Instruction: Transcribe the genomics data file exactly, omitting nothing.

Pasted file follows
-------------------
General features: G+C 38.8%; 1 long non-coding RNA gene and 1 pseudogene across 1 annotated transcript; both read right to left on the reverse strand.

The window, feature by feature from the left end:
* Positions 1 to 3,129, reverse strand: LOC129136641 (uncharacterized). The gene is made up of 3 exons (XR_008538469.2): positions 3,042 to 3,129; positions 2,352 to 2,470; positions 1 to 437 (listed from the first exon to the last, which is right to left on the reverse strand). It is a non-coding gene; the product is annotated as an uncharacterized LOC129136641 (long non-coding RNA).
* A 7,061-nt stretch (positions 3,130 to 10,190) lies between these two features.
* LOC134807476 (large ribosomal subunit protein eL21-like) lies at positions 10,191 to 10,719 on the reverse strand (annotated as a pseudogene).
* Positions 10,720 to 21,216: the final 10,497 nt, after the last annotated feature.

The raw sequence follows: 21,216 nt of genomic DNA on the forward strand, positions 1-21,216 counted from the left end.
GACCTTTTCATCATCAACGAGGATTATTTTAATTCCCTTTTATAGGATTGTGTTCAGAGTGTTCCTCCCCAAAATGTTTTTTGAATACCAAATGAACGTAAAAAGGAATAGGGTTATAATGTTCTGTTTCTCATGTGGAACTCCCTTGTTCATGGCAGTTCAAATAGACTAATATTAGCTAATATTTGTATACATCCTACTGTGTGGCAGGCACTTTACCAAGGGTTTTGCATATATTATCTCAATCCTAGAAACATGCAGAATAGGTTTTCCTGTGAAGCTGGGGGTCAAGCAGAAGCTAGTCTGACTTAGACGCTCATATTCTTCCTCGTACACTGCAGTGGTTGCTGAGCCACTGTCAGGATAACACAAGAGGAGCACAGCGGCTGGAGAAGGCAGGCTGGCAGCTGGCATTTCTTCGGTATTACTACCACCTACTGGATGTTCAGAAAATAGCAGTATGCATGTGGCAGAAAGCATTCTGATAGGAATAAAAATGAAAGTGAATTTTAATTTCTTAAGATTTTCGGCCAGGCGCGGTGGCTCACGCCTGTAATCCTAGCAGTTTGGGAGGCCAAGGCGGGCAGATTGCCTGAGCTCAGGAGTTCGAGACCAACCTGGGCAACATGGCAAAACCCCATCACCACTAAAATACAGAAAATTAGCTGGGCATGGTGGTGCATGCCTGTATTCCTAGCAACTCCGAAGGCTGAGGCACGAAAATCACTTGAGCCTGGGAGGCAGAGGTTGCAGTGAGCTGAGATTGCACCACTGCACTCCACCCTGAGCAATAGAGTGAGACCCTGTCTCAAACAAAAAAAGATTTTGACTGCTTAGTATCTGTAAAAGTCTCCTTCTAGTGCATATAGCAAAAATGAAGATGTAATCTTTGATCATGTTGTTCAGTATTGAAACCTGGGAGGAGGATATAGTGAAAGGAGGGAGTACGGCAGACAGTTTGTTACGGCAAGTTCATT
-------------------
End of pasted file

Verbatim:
General features: G+C 38.8%; 1 long non-coding RNA gene and 1 pseudogene across 1 annotated transcript; both read right to left on the reverse strand.

The window, feature by feature from the left end:
* Positions 1 to 3,129, reverse strand: LOC129136641 (uncharacterized). The gene is made up of 3 exons (XR_008538469.2): positions 3,042 to 3,129; positions 2,352 to 2,470; positions 1 to 437 (listed from the first exon to the last, which is right to left on the reverse strand). It is a non-coding gene; the product is annotated as an uncharacterized LOC129136641 (long non-coding RNA).
* A 7,061-nt stretch (positions 3,130 to 10,190) lies between these two features.
* LOC134807476 (large ribosomal subunit protein eL21-like) lies at positions 10,191 to 10,719 on the reverse strand (annotated as a pseudogene).
* Positions 10,720 to 21,216: the final 10,497 nt, after the last annotated feature.

The raw sequence follows: 21,216 nt of genomic DNA on the forward strand, positions 1-21,216 counted from the left end.
GACCTTTTCATCATCAACGAGGATTATTTTAATTCCCTTTTATAGGATTGTGTTCAGAGTGTTCCTCCCCAAAATGTTTTTTGAATACCAAATGAACGTAAAAAGGAATAGGGTTATAATGTTCTGTTTCTCATGTGGAACTCCCTTGTTCATGGCAGTTCAAATAGACTAATATTAGCTAATATTTGTATACATCCTACTGTGTGGCAGGCACTTTACCAAGGGTTTTGCATATATTATCTCAATCCTAGAAACATGCAGAATAGGTTTTCCTGTGAAGCTGGGGGTCAAGCAGAAGCTAGTCTGACTTAGACGCTCATATTCTTCCTCGTACACTGCAGTGGTTGCTGAGCCACTGTCAGGATAACACAAGAGGAGCACAGCGGCTGGAGAAGGCAGGCTGGCAGCTGGCATTTCTTCGGTATTACTACCACCTACTGGATGTTCAGAAAATAGCAGTATGCATGTGGCAGAAAGCATTCTGATAGGAATAAAAATGAAAGTGAATTTTAATTTCTTAAGATTTTCGGCCAGGCGCGGTGGCTCACGCCTGTAATCCTAGCAGTTTGGGAGGCCAAGGCGGGCAGATTGCCTGAGCTCAGGAGTTCGAGACCAACCTGGGCAACATGGCAAAACCCCATCACCACTAAAATACAGAAAATTAGCTGGGCATGGTGGTGCATGCCTGTATTCCTAGCAACTCCGAAGGCTGAGGCACGAAAATCACTTGAGCCTGGGAGGCAGAGGTTGCAGTGAGCTGAGATTGCACCACTGCACTCCACCCTGAGCAATAGAGTGAGACCCTGTCTCAAACAAAAAAAGATTTTGACTGCTTAGTATCTGTAAAAGTCTCCTTCTAGTGCATATAGCAAAAATGAAGATGTAATCTTTGATCATGTTGTTCAGTATTGAAACCTGGGAGGAGGATATAGTGAAAGGAGGGAGTACGGCAGACAGTTTGTTACGGCAAGTTCATT